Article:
By Shubhangi Shah
When legendary French chef Alain Ducasse visited India this month, his first trip to the country ever, questions were bound to be asked about his views on Indian cooking, restaurants and cuisine. Apart from the two countries’ long-standing history in spices, the multi-Michelin starred chef highlights another thing—India’s treatment of its vegetables. “We are inspired by how India treats vegetables and have used it at one of our restaurants, Spoon, in Paris,” he says.
Environment consciousness features prominently in Ducasse’s culinary tradition. Sapid is a 95% plant-based restaurant he opened in Paris last year. To him, this is one area where he sees a wide range of possibilities and territories to explore. “We recently opened a restaurant, which is accessible to all, with 95% of vegetables and cereals and only 5% of animal protein, and it’s working,” he says.
In fact, among the dominant food trends he sees for the future is the “consciousness of how we treat our planet, how we source our ingredients. Nobody can evade that. Every chef, as well as customer, needs to take this (environmental consciousness) into account while going to a restaurant, a supermarket”. According to him, this includes “less animal protein, more cereals and vegetables and sustainable fishing”.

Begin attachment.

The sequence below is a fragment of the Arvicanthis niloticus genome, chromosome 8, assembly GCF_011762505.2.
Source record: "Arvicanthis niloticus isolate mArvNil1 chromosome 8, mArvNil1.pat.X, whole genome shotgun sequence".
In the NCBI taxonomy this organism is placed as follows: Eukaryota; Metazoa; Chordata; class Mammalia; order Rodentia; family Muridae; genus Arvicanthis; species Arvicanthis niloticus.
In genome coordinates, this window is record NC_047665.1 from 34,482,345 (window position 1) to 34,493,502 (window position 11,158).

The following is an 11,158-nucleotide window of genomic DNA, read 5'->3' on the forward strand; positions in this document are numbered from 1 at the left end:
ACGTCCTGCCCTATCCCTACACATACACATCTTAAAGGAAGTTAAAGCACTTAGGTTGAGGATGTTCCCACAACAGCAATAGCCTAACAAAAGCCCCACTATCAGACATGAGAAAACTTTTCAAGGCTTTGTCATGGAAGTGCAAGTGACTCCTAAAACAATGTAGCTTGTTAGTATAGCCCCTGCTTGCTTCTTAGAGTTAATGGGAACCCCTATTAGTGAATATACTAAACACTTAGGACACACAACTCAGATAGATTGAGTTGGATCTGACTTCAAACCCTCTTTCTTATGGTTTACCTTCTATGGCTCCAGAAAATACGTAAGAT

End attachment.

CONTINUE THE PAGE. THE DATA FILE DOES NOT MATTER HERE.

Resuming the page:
Veganism, in which a person refrains from eating meat and other animal products, is another green dietary practice that chef Ducasse has gone big on. “For us, being vegan isn’t just a trend. We had anticipated it a long time ago,” he says. Ducasse is among the frontrunners when it comes to vegetarian cuisine. He designed a vegetarian menu way back in 1996. Elaborating further, he mentions burgal, “not burger”, which is a vegan burger the chef created. It is being sold at one point in Paris starting this year, but he plans to sell it in other places too.
Apart from environmental concerns, more and more people are considering food restrictions due to health reasons. Gluten and lactose
‘A bad review is never as bad’
Ducasse is among the greatest in the culinary field, with not one or two, but 21 Michelin stars, the highest in the world, to his name. On whether he reads reviews of his restaurants, the chef humbly replies, “A good review is never as good as you read, and a bad review isn’t as bad as you read.”
The chef was in town this month to inaugurate his Ecole Ducasse campus, India’s first, at the Indian School of Hospitality in Gurugram. Ecole Ducasse is a network of culinary schools that he founded in 1999 to impart training on French culinary skills and techniques. It has campuses in Paris, the Philippines, Brazil, Thailand and India.
“The biggest culinary education challenge is to keep in mind that we are training the chefs of tomorrow. So we need to hear about their aspirations and expectations for tomorrow to be able to train them for it,” he says, adding: “Not just that, we also train the future managers, who will also be in charge of paying tribute to Earth and being conscious of how they use the resources of the planet. It is a strong part of our training course.”
Speaking on technique and creativity and what role education plays here, he says, “Creativity and innovation are personal. But everything really begins with mastering cooking, its technique.”
About what his Ecole Ducasse campus offers to students in India, he said it will provide them with the tools, techniques and fundamentals to build their own cuisines. “It’s about you being able to use all these cooking lessons to then use them on your own cuisine and recipes,” he adds.